The last leaf on his tree encompasses all the others and really expresses the core of what a Thankful Tree is meant to be – “I m love”. Now, I know that what he meant by that was, “I am loved” because he had told me about that leaf the day they made the trees and all I can respond to that is, “Yes, he is!” But how interesting that he left off the “d” because, as a child full of intense feelings and excitement about his world; always ready for a huge bear hug or a simple kiss on the forehead; obvious concern for the people and even the animals around him; and a smile that can light up my heart, it is not only accurate that he would write, “I am loved,” but just as accurately, he could write, “I am love.”

Monday, November 24, 2008

Hello, My Name is Debbie and I am a Control Freak

A couple of nights ago I had a dream about something bad happening, but when I tried to scream, nothing came out of my mouth. I’ve had similar dreams before where I was helpless and couldn’t even notify anyone that there was a problem. The next morning I told my husband about the dream; he immediately said, “You don’t like to lose control. In the dream, you can’t scream, so you have no control.” I thought about that and knew that he was right. I like to be in control; I don’t like situations where I can’t control what is happening. Well, the reality is, in life we can’t truly control all that is happening to us and, one of the insights I’ve gained in recent years, is that I’m much more able to accept that occasional loss of control now than I was in my younger years. In the past, I freaked out when events happened that I could not control. My temper would flare, I would become exasperated. Now, usually, I am better able to handle those types of unplanned events. I have more patience, more understanding.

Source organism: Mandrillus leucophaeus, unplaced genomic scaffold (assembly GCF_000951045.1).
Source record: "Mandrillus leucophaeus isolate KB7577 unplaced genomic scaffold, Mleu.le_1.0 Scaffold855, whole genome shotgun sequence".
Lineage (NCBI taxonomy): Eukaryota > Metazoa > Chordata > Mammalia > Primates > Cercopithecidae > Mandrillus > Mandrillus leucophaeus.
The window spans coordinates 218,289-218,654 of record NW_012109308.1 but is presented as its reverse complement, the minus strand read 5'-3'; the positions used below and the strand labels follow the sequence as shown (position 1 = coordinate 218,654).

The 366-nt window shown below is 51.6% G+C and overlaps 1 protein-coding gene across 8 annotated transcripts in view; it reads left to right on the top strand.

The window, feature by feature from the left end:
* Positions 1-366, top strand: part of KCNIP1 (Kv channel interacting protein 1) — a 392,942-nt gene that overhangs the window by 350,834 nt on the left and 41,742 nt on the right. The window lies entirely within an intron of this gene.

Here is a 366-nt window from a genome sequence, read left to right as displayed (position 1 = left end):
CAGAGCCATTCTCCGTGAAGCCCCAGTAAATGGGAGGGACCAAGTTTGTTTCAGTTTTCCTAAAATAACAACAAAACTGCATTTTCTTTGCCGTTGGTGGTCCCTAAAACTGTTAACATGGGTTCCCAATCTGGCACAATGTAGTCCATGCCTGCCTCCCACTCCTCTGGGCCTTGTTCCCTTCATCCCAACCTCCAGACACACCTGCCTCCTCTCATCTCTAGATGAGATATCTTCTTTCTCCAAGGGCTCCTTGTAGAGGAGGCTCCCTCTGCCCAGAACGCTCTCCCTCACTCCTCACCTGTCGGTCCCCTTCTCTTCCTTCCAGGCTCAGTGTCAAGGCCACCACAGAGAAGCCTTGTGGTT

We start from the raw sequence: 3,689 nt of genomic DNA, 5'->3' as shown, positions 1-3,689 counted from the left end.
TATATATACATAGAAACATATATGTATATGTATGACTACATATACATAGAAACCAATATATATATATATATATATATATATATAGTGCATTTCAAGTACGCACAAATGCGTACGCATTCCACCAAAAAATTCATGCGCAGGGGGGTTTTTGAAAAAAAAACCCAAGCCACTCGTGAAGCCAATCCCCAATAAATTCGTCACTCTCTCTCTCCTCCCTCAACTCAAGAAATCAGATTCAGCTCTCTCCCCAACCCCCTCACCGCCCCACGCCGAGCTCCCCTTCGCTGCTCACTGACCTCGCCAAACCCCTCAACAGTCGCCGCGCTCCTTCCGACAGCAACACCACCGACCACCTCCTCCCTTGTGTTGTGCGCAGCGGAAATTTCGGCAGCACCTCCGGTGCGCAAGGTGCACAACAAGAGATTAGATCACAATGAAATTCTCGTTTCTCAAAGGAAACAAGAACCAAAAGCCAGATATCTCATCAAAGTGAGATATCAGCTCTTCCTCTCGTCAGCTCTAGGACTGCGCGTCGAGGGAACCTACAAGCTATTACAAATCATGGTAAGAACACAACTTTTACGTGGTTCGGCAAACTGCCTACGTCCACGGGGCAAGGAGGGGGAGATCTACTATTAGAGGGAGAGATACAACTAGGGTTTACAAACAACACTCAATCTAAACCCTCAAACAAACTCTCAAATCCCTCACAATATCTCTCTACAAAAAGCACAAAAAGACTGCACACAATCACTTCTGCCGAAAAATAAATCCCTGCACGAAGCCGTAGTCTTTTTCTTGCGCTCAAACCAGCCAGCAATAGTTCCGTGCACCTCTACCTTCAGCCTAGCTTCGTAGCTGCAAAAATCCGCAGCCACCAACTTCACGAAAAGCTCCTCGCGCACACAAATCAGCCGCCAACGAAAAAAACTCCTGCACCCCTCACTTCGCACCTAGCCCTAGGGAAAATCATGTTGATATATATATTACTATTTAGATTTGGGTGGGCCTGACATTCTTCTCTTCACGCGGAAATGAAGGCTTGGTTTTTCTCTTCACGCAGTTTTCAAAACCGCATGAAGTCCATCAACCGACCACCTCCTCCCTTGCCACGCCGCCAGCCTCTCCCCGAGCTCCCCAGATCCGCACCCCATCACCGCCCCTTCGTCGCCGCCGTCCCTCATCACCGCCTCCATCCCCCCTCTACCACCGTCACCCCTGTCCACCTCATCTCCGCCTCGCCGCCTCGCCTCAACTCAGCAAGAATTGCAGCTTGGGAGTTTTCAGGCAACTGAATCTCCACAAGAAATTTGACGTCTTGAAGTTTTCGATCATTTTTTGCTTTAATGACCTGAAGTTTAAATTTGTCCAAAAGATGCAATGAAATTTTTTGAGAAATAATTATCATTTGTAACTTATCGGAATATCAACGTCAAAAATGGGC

As an example, yesterday my husband and kids spent the day putting up our 12-foot tall artificial Christmas tree. Because of our holiday schedule this year, we decided to put the big tree up before Thanksgiving and then I will do the rest of the decorating after Thanksgiving. The kids had the lights on and about three-fourths of our massive amount of decorations on when the tree started to tilt and would have fallen completely were it not for my niece and future daughter-in-law catching it mid-fall. With the two of them holding it up, my husband and I worked for an hour trying to stabilize the base. The end result was that, after eleven years of use, the welding on the base is tired out and needs to be reinforced – something we’re not prepared to do. So, we began un-decorating the tree. All of the ornaments were taken off and laid on the couch, the light strings were removed and wound back up and the pieces of the tree were put out on the front porch with the hope that some Craig’s List reader will come to take it away to a new home. Today I will go purchase a new tree.